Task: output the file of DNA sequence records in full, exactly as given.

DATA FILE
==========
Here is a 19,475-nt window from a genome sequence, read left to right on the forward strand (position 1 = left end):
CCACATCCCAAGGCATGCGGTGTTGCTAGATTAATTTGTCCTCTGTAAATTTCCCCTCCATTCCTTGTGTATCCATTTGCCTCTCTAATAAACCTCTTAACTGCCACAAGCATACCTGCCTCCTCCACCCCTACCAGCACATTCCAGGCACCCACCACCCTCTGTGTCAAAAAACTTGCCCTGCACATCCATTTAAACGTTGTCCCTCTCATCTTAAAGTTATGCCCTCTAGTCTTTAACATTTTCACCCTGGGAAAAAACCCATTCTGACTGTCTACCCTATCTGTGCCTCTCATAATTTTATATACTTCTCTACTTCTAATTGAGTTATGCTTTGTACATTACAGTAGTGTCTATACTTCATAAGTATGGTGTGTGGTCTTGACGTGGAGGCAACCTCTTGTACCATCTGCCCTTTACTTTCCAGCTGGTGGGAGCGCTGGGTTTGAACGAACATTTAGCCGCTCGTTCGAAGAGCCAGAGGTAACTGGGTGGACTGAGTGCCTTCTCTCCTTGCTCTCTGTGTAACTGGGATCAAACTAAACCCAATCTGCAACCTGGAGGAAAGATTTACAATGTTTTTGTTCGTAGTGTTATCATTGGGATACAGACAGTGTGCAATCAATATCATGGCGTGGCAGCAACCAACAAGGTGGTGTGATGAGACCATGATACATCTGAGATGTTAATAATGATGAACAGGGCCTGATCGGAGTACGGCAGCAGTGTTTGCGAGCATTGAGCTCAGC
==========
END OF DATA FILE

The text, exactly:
Here is a 19,475-nt window from a genome sequence, read left to right on the forward strand (position 1 = left end):
CCACATCCCAAGGCATGCGGTGTTGCTAGATTAATTTGTCCTCTGTAAATTTCCCCTCCATTCCTTGTGTATCCATTTGCCTCTCTAATAAACCTCTTAACTGCCACAAGCATACCTGCCTCCTCCACCCCTACCAGCACATTCCAGGCACCCACCACCCTCTGTGTCAAAAAACTTGCCCTGCACATCCATTTAAACGTTGTCCCTCTCATCTTAAAGTTATGCCCTCTAGTCTTTAACATTTTCACCCTGGGAAAAAACCCATTCTGACTGTCTACCCTATCTGTGCCTCTCATAATTTTATATACTTCTCTACTTCTAATTGAGTTATGCTTTGTACATTACAGTAGTGTCTATACTTCATAAGTATGGTGTGTGGTCTTGACGTGGAGGCAACCTCTTGTACCATCTGCCCTTTACTTTCCAGCTGGTGGGAGCGCTGGGTTTGAACGAACATTTAGCCGCTCGTTCGAAGAGCCAGAGGTAACTGGGTGGACTGAGTGCCTTCTCTCCTTGCTCTCTGTGTAACTGGGATCAAACTAAACCCAATCTGCAACCTGGAGGAAAGATTTACAATGTTTTTGTTCGTAGTGTTATCATTGGGATACAGACAGTGTGCAATCAATATCATGGCGTGGCAGCAACCAACAAGGTGGTGTGATGAGACCATGATACATCTGAGATGTTAATAATGATGAACAGGGCCTGATCGGAGTACGGCAGCAGTGTTTGCGAGCATTGAGCTCAGC